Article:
Casinos attract players from such a broad cross-section of the population that it would be surprising if they didn’t also bring a broad sample of quirks.
From time to time readers tell me about a few of the odd things they’ve seen at the table. Here are a few for the collection.
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Marv: I was playing at a $10 blackjack table — the lowest-limit available. There was a tradeoff in rules. The dealer hit soft 17 at my table, but at the $25 and up tables, the dealer stood on all 17s. I’m not bankrolled for the better game and I know my limits.
Most of the other players were betting the minimum, though sometimes if they won a few hands they’d go over $25.
The surprise came when someone started peeling $100 bills off this huge roll. He was way dressed up compared to the rest of us. Nice business suit, looked like he probably was in town for a convention. He stood behind his seat and put down two $100 bills. Money plays.
He lost, and he peeled off two more $100s, and lost again. Then five $100s, then five $100s again, and again once more.
He didn’t win a single hand, and by my count he lost $1,900. I’d have been dying, but he just grunted and walked away. Barely put a dent in that roll of his. And I kept thinking, if you were going to bet like that, shouldn’t you at least have done it at one of the stand on 17 tables?
Colleen: I think I saw somebody trying a little gamesmanship. I suppose it could have been a mistake, but I don’t think so.
The dealer was getting toward the end of his shift. He obviously was tired and ready to go home. Friendly enough, but maybe a little distracted.
We got one of those hands where lots of low cards were coming out, and people were stringing out long hands against the dealer’s 8. There were a lot of cards on the table.
One of the men had 3, 5, 2, 4 and another 3 before standing on 17.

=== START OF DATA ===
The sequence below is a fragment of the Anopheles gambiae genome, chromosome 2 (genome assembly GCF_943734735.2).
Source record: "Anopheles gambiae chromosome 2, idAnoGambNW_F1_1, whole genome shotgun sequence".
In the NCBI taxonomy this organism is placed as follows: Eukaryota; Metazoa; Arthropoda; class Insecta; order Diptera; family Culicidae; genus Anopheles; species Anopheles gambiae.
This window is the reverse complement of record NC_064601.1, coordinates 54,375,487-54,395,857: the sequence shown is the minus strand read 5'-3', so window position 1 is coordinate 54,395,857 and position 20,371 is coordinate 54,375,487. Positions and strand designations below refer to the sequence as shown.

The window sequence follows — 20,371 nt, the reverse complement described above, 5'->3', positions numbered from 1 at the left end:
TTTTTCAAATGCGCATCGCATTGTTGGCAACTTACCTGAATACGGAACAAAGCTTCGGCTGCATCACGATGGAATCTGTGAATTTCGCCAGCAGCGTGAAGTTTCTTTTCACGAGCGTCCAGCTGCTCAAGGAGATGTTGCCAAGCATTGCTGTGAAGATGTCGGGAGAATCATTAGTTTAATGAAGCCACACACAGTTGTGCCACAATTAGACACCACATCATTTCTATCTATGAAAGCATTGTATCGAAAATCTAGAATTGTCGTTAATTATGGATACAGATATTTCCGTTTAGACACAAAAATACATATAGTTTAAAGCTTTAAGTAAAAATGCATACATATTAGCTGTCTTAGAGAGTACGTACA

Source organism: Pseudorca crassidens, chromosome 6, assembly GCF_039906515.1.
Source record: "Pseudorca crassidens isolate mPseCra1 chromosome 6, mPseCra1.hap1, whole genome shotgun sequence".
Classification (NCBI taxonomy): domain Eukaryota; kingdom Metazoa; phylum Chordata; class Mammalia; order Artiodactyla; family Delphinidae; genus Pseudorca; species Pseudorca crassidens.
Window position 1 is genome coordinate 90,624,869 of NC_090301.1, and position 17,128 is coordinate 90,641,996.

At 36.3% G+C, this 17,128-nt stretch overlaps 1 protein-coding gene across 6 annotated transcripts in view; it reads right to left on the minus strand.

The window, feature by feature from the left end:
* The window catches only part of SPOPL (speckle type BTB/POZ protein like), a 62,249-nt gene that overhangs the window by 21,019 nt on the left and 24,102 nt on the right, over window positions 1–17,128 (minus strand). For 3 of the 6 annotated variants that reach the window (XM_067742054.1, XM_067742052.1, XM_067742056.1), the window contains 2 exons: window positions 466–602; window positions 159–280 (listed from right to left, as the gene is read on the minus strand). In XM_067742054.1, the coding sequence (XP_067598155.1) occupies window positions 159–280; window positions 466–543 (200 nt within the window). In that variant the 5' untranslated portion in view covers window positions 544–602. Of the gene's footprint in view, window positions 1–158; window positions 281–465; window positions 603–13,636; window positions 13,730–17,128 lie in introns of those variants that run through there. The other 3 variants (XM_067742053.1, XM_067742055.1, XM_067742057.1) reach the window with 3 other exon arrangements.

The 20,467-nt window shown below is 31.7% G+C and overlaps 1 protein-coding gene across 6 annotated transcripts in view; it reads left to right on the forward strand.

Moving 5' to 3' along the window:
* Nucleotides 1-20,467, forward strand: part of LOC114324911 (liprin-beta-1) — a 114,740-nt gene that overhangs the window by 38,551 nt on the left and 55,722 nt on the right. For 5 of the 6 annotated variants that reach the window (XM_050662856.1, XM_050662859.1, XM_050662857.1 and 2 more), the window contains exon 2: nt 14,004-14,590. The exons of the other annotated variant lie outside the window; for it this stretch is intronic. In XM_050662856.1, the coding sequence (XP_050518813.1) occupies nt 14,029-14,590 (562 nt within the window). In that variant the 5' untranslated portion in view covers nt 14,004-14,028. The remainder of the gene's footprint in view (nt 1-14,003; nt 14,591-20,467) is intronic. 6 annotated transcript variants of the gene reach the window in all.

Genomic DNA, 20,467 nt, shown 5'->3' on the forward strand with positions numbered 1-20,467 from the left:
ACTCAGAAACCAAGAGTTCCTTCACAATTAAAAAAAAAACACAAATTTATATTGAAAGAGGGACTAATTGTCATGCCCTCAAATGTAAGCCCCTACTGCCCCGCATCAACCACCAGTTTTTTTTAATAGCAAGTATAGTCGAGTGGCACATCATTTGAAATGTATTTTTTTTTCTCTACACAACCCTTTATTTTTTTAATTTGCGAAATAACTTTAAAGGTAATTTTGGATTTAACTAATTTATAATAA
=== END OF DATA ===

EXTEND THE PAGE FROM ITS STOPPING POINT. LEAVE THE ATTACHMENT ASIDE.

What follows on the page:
Jason Alexander (better known as George Costanza from the NBC mega-hit “Seinfeld”) will take…
The dealer had a 10 down for 18, but as he’s working down the table paying some and taking others, the guy with 17 says, “Damn. A push, anyway.”
It almost looked like it was going to work. The dealer started passing him by. but the pit supervisor happened to be long and said, “That’s no push.” The dealer looked again, gave a little stare to the player and said, “It’s certainly not,” and collected the bet.
Gary: I once played with a guy whose mission in life seemed to be to make money for the dealer. It was a $5 table and he was only betting $5 a hand, but he also had a $1 bet for the dealer on every hand.
I’m like a lot of players in that I tip when I’m winning and don’t tip when I’m losing. This guy was trying to get me to tip more. “Come on,” he said. “Joy (the dealer) has to pay the rent whether you win or lose.”
He was giving that to all the other players too. He tried to convince us to have an “everybody tips hand.” That didn’t go over as well as he hoped.
Finally, he gave the “has to pay the rent” line to a guy who’d heard enough. That one said, “So do I,” meaning his bills come due win or lose, too,’ and he added, “Joy, we love you, but I’ll tip when you deal me more winners.”
Look for John Grochowski on Facebook and Twitter (@GrochowskiJ).
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